Like many bleary-eyed teenagers heading back to school after the long summer, Cassie needs to catch up on her sleep.
But rather than trying to hit the hay earlier, she rounds up her friends and organizes a protest to demand that classes start later in the morning. Despite the teen stereotypes, Cassie's rebellion is not inspired by laziness but by science.
Cassie is the main character in a new episode of a television show created by John Pollock, associate professor of biological sciences at Duquesne University, to improve science literacy among school students. Mr. Pollock is founding director for the Partnership in Education, which conducts multimedia science education projects. The new episode is about the hazards of not getting enough sleep.
"We want our children to learn, but we don't let them get enough sleep," Mr. Pollock said, citing research that links a good night's rest to better grades. "Kids who tend to get A's in school tend to get 15 minutes to a half-hour more sleep than kids who get B's," he said. "And kids who gets B's tend to get 15 minutes to a half-hour more sleep than kids who get C's."
On Sept. 4, a long-running debate about school start times was reignited by U.S. Education Secretary Arne Duncan, who said starting class later was backed by "lots of research and common sense."
Mr. Pollock chose sleep as the focus of a new episode of the "Scientastic!" television show because he felt that people underestimate the importance of sleep. "We need to sleep because our brains process information all night long, and it helps us to learn about the events of the day," he said.
"Scientastic!" is produced in partnership with David Caldwell of Planet Earth Television, and it follows the adventures of a sister and brother trying to solve everyday problems with the help of local experts. In the new hourlong special filmed and edited this summer, Cassie researches the effects of her family's chronic sleep deprivation by talking to professionals from the Pittsburgh Zoo, Phipps Conservatory, Meadowcroft Rockshelter and a sleep lab at UPMC, among others.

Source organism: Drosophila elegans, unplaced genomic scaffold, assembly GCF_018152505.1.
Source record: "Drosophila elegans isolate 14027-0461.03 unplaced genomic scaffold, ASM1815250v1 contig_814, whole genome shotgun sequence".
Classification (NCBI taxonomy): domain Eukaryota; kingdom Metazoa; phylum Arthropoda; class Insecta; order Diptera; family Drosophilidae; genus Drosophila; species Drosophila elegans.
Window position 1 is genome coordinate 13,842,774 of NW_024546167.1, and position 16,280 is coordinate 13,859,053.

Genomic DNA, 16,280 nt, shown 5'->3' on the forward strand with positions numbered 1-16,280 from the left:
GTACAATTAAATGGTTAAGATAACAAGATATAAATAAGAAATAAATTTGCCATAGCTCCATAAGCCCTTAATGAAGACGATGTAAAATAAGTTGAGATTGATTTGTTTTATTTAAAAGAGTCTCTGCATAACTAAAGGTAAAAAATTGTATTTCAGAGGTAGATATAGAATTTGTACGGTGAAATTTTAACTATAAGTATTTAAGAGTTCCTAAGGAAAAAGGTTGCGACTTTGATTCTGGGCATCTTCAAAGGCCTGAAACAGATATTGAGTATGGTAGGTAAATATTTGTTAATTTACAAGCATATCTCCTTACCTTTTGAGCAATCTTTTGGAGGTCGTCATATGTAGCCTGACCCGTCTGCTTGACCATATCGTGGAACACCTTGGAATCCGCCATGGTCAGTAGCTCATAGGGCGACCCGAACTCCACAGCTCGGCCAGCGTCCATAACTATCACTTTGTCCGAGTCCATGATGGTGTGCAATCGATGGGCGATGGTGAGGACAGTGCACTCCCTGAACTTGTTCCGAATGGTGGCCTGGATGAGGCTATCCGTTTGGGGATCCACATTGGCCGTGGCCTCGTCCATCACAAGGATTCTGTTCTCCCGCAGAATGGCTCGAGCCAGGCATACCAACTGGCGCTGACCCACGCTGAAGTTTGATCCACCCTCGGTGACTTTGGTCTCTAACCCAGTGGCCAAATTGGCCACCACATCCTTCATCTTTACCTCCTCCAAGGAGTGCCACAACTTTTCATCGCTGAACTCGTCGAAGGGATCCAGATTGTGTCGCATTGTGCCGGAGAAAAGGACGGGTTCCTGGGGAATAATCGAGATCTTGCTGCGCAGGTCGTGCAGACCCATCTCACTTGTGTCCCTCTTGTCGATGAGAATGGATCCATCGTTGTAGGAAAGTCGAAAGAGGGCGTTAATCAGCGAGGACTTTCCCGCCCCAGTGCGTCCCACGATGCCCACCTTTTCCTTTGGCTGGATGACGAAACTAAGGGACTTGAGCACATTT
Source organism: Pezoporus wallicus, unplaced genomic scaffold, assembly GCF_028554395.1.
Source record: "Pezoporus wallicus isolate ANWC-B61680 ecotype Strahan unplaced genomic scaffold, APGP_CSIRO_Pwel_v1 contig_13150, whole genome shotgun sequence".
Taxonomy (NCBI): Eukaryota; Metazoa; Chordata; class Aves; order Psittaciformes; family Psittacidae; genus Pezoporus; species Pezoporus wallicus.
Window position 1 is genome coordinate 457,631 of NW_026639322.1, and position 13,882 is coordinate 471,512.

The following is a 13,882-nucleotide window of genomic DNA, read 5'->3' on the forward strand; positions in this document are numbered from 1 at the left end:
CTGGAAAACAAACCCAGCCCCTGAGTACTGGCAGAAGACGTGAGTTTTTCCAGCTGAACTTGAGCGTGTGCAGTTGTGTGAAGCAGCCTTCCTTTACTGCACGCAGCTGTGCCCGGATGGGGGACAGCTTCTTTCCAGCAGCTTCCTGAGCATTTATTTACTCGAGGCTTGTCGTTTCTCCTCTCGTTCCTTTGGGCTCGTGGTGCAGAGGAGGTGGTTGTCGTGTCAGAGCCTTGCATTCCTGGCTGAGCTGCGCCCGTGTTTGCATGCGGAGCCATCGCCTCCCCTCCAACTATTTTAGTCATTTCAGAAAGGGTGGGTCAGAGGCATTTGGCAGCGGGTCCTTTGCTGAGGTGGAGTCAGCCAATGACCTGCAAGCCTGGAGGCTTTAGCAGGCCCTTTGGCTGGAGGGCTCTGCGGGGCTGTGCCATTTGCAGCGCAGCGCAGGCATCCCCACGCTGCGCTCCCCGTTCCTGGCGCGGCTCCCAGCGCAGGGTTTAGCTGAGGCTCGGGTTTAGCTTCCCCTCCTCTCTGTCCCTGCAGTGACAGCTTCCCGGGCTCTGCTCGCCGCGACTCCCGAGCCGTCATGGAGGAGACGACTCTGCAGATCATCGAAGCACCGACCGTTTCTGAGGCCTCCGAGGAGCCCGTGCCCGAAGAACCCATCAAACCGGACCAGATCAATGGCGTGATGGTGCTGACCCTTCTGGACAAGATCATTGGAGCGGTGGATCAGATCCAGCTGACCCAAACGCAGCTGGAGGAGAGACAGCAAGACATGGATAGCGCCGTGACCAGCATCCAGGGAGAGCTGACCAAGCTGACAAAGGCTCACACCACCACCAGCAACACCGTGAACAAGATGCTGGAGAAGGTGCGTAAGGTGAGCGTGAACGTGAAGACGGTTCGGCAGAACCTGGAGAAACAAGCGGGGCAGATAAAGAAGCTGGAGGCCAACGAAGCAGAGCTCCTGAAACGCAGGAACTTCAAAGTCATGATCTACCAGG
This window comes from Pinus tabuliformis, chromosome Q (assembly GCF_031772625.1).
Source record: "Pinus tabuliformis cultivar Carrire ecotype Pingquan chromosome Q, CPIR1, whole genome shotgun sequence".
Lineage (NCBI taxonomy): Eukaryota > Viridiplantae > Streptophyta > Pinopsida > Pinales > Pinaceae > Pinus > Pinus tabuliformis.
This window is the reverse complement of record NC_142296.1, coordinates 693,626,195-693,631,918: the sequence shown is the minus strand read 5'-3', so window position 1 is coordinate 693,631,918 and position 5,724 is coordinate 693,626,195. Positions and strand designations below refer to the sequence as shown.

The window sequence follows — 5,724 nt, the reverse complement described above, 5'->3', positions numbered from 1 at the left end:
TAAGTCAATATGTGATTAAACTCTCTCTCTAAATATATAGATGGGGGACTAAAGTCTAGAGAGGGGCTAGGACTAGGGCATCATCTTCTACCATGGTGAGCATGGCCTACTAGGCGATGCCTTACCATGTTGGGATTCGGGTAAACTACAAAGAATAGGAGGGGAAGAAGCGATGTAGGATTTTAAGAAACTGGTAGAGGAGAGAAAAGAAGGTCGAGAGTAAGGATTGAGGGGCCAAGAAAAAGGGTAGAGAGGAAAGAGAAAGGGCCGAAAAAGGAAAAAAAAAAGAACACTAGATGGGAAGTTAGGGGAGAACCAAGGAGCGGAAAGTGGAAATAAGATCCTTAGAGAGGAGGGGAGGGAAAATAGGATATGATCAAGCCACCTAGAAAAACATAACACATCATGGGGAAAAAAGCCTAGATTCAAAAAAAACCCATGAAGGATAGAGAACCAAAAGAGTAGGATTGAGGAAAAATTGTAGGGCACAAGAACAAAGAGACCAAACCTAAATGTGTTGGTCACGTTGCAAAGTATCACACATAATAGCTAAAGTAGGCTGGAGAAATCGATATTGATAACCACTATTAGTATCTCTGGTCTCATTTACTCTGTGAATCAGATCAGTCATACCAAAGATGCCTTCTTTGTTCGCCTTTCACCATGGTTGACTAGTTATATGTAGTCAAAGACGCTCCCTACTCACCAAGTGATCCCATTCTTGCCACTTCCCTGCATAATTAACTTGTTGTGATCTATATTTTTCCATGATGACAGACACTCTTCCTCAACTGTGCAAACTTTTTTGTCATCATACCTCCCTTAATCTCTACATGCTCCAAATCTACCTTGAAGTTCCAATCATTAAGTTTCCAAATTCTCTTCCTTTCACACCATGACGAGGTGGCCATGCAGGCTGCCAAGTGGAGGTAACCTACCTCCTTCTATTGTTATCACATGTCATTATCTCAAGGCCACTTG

"There's also a fair bit of silliness," Mr. Pollock said. Several musical interludes are sung by students from the Pittsburgh Creative and Performing Arts School.
The sleep special of "Scientastic!" is only the second episode produced after the pilot -- on bone regeneration -- aired on WQED back in 2010. A visual artist and adjunct assistant professor of art at Carnegie Mellon University, Patricia Maurides, is a creative partner in "Scientastic!" Material from the pilot episode can be found at www.ScientasticTV.com.
"Powers of minus ten," an app that was developed to accompany the pilot, was downloaded more than 600,000 times, Mr. Pollock said, after it was featured in an advertisement for the Apple iPad Mini. An app for the sleep episode is currently in development.
The new episode is being considered for distribution to public television stations, and Mr. Pollock expects that it will have a national release in 2014. His long-term goal is to produce an entire "Scientastic!" series, but he has not raised enough funding to do that yet, he said.
In the meantime, he hopes that the new show inspires children to ask questions and talk to real people to find out the answers, and that adults and children start to recognize the importance of a good night's sleep.
Cristy Gelling: email@example.com.